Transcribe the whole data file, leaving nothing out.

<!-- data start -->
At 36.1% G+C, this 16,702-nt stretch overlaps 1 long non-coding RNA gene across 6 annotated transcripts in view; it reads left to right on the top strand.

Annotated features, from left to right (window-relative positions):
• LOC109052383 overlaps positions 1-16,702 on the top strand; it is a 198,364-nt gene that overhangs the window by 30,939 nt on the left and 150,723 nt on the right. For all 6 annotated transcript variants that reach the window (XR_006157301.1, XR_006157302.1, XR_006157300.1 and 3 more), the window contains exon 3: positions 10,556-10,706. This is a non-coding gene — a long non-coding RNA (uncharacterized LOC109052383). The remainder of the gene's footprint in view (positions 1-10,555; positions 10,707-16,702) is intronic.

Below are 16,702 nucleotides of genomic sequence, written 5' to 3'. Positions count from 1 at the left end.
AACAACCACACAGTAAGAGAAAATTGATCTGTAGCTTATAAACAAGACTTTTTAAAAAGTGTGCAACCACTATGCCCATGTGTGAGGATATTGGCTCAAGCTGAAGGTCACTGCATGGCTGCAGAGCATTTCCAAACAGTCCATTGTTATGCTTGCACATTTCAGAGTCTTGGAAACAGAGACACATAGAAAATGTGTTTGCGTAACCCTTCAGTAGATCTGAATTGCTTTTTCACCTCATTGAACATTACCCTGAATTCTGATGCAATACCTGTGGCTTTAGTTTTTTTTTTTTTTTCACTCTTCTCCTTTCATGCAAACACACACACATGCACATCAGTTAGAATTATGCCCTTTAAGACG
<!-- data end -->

At 36.1% G+C, this 16,702-nt stretch overlaps 1 long non-coding RNA gene across 6 annotated transcripts in view; it reads left to right on the top strand.

Annotated features, from left to right (window-relative positions):
• LOC109052383 overlaps positions 1-16,702 on the top strand; it is a 198,364-nt gene that overhangs the window by 30,939 nt on the left and 150,723 nt on the right. For all 6 annotated transcript variants that reach the window (XR_006157301.1, XR_006157302.1, XR_006157300.1 and 3 more), the window contains exon 3: positions 10,556-10,706. This is a non-coding gene — a long non-coding RNA (uncharacterized LOC109052383). The remainder of the gene's footprint in view (positions 1-10,555; positions 10,707-16,702) is intronic.

Below are 16,702 nucleotides of genomic sequence, written 5' to 3'. Positions count from 1 at the left end.
AACAACCACACAGTAAGAGAAAATTGATCTGTAGCTTATAAACAAGACTTTTTAAAAAGTGTGCAACCACTATGCCCATGTGTGAGGATATTGGCTCAAGCTGAAGGTCACTGCATGGCTGCAGAGCATTTCCAAACAGTCCATTGTTATGCTTGCACATTTCAGAGTCTTGGAAACAGAGACACATAGAAAATGTGTTTGCGTAACCCTTCAGTAGATCTGAATTGCTTTTTCACCTCATTGAACATTACCCTGAATTCTGATGCAATACCTGTGGCTTTAGTTTTTTTTTTTTTTTCACTCTTCTCCTTTCATGCAAACACACACACATGCACATCAGTTAGAATTATGCCCTTTAAGACG